If you can prove that you do not owe the debt, then you should give an answer to the court within the time specified. 

This costs a hundred dollars or more and must be in the correct legal documentation, so you may need an attorney also


  • You could not keep up with the payments due on some or all of your accounts. This may be due to a number of circumstances, but here you are.
  • You can not work out a reasonable repayment plan or settlement with the original creditor, so you account is assigned or sold to a debt collector.
  • You cannot afford a settlement with the debt collector and the debt collector files a claim and you receive a summons.

NOW WHAT??????

Most of the time the plaintiff will be awarded a DEFAULT JUDGMENT by the court.

Once the JUDGMENT has been entered, the plaintiff has the option of seeking a WRIT OF GARNISHMENT to get back what is now owed.

Additional interest, fees and court costs have now been awarded to the plaintiff as well!

If you are employed and receive a check (W-2 wages), then the writ of garnishment is presented to your employer and/or payroll department.

You may be notified, but you may just be shocked to see that your payroll check has been reduced by 25%!

(I'll give you some advice on what you may be able to do about this in a minute.)

If you receive income from commission or what is reported for tax purposes as 1099 INCOME, then the plaintiff may seek to get a bank levy on ONE OR ALL OF YOUR BANK ACCOUNTS!

This can really be DEVASTATING!

We have had people call us after their bank account(s) were depleted and they could not by groceries, pay rent, etc.!

The laws of your state (I am in Oregon and most of my clients reside here) will allow numerous EXEMPTIONS to wage garnishment and/or a bank levy.

Here are some of the "basic" exemptions (I give you a link to a more detailed list below):

  • Exempt wages....If you earn less than $1,000 a month, most likely this is exempt.
  • All Social Security Income
  • Retirement Income (very important information below)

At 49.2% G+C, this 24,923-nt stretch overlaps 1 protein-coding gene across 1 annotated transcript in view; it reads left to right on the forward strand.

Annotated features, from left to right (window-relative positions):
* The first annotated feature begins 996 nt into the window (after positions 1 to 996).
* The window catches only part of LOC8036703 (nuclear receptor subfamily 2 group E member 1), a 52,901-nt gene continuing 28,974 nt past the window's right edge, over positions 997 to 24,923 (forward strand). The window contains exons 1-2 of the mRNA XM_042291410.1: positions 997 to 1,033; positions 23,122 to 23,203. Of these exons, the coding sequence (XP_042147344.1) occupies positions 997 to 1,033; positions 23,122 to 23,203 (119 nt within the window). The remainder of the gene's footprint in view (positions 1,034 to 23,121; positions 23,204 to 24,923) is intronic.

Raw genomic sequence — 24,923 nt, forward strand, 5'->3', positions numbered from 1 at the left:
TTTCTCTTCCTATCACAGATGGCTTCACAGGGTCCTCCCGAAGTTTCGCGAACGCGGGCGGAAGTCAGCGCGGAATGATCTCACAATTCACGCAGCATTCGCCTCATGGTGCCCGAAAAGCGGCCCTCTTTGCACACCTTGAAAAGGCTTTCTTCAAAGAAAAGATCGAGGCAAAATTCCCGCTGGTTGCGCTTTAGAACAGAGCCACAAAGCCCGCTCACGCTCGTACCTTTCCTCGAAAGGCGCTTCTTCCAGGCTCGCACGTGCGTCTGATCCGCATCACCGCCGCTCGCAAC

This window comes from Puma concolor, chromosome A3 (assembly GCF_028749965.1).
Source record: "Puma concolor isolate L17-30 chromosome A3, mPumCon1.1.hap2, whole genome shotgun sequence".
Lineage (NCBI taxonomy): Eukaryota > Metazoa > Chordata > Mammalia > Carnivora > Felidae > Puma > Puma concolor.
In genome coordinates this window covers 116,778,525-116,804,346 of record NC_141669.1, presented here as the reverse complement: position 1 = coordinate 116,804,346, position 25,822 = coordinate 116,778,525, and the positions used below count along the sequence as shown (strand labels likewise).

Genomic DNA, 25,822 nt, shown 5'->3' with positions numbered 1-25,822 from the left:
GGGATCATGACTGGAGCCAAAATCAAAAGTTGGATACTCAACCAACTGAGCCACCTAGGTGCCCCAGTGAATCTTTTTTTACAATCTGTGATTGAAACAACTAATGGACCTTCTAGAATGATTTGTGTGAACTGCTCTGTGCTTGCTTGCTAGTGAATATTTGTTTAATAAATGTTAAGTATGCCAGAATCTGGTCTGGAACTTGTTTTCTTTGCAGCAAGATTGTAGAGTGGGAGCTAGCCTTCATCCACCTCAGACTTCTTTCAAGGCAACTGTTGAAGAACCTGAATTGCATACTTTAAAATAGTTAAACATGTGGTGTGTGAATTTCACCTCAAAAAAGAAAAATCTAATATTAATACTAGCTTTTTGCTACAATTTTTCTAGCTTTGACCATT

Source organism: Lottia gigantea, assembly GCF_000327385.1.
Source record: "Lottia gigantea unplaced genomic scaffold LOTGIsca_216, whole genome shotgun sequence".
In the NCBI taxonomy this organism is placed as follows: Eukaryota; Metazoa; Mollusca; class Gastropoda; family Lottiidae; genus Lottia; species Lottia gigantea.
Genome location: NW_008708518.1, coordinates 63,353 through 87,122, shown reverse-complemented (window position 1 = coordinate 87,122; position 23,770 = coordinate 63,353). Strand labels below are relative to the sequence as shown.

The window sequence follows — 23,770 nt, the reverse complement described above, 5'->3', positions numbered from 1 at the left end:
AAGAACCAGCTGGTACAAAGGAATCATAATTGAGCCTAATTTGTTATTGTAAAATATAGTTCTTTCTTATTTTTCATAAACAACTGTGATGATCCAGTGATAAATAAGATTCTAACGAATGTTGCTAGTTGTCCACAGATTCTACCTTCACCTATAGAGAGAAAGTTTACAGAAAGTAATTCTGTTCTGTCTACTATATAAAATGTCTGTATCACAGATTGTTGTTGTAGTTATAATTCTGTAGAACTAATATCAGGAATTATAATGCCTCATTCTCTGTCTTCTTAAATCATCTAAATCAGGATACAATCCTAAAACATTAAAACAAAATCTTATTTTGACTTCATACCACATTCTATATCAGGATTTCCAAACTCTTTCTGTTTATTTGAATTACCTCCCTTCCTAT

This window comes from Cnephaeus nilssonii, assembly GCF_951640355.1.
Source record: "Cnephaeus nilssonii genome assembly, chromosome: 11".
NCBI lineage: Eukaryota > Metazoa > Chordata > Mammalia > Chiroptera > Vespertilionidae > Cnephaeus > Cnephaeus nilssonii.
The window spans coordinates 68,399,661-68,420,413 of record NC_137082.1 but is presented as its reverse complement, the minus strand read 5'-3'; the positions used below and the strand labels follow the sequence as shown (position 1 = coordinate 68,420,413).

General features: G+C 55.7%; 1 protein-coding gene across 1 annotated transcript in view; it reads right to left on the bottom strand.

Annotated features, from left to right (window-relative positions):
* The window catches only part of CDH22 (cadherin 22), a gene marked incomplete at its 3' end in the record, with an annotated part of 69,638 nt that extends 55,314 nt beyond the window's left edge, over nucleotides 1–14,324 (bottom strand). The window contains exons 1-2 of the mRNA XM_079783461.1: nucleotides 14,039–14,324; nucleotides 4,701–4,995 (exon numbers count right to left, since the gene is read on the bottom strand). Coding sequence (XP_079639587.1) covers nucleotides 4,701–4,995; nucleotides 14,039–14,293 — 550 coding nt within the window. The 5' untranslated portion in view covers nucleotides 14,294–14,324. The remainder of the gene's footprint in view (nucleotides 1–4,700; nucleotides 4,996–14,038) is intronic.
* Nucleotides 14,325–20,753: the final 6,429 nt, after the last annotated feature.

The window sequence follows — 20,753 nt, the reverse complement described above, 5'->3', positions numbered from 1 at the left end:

• VA benefits
  • Any Public Assistance (welfare)
  • Unemployment benefits
  • Disability benefits
  • Worker's compensation benefits
  • Spousal or child support or any other support you receive for you or your dependents.
  • Many "property" exemptions.


If you live in Oregon, you can get detailed information here:

Basic Exemptions from Wage Garnishments or Bank Levies

If you are retired and receive income from your 401(K), IRA, Pension, etc. as well as Social Security, those incomes are exempt from garnishment or levy, BUT BE AWARE!!!!!

Most people who are retired have their Social Security checks and any other retirement Income checks automatically deposited in their bank.

In May of 2011, a law was passed that protected Social Security and Retirement Funds from creditors, via garnishment/levy.


As long as your Social Security and/or "Retirement" income is deposited in a bank account that has NO OTHER FUNDS CO-MINGLED, then your bank will not "FREEZE" your account if they receive a writ of levy.

For example:

Let's say you are retired, receiving a modest Social Security check and a small Retirement check. Together, they are automatically deposited in you bank account.

The problem is that you just don't have enough money each month, so you take a part-time job earning $500 or so extra each month.

You deposited that extra $500 together with the other Retirement funds and not that account has CO-MINGLED FUNDS and if a writ of levy were presented to the bank, the banker would have no recourse but to freeze the account (you cannot withdraw ANY FUNDS) and would have to send the amount of the levy to the creditor!


Let's say you took some of your retirement funds that are automatically deposited in you checking account and transferred them to a savings account.  Those funds in the savings account are now SUBJECT TO LEVY!



If you are retired, and receive a summons and/or judgment, you need to sit down with your banker and make sure that you funds are protected from any future/possible levy.



If you have been garnished, it may not be too late to put a stop to the garnishment.

Contact the attorney for the creditor/plaintiff to see if they would be willing to accept a reasonable repayment plan rather than continuing with the garnishment.

For most people, losing another 25% of their income when things were financially tough anyway, would cause them to seek BANKRUPTCY protection.

So, the creditor/plaintiff might be open to another option rather than wage garnishment.

We have been able to help many people, just like you to stop a garnishment, but time is critical.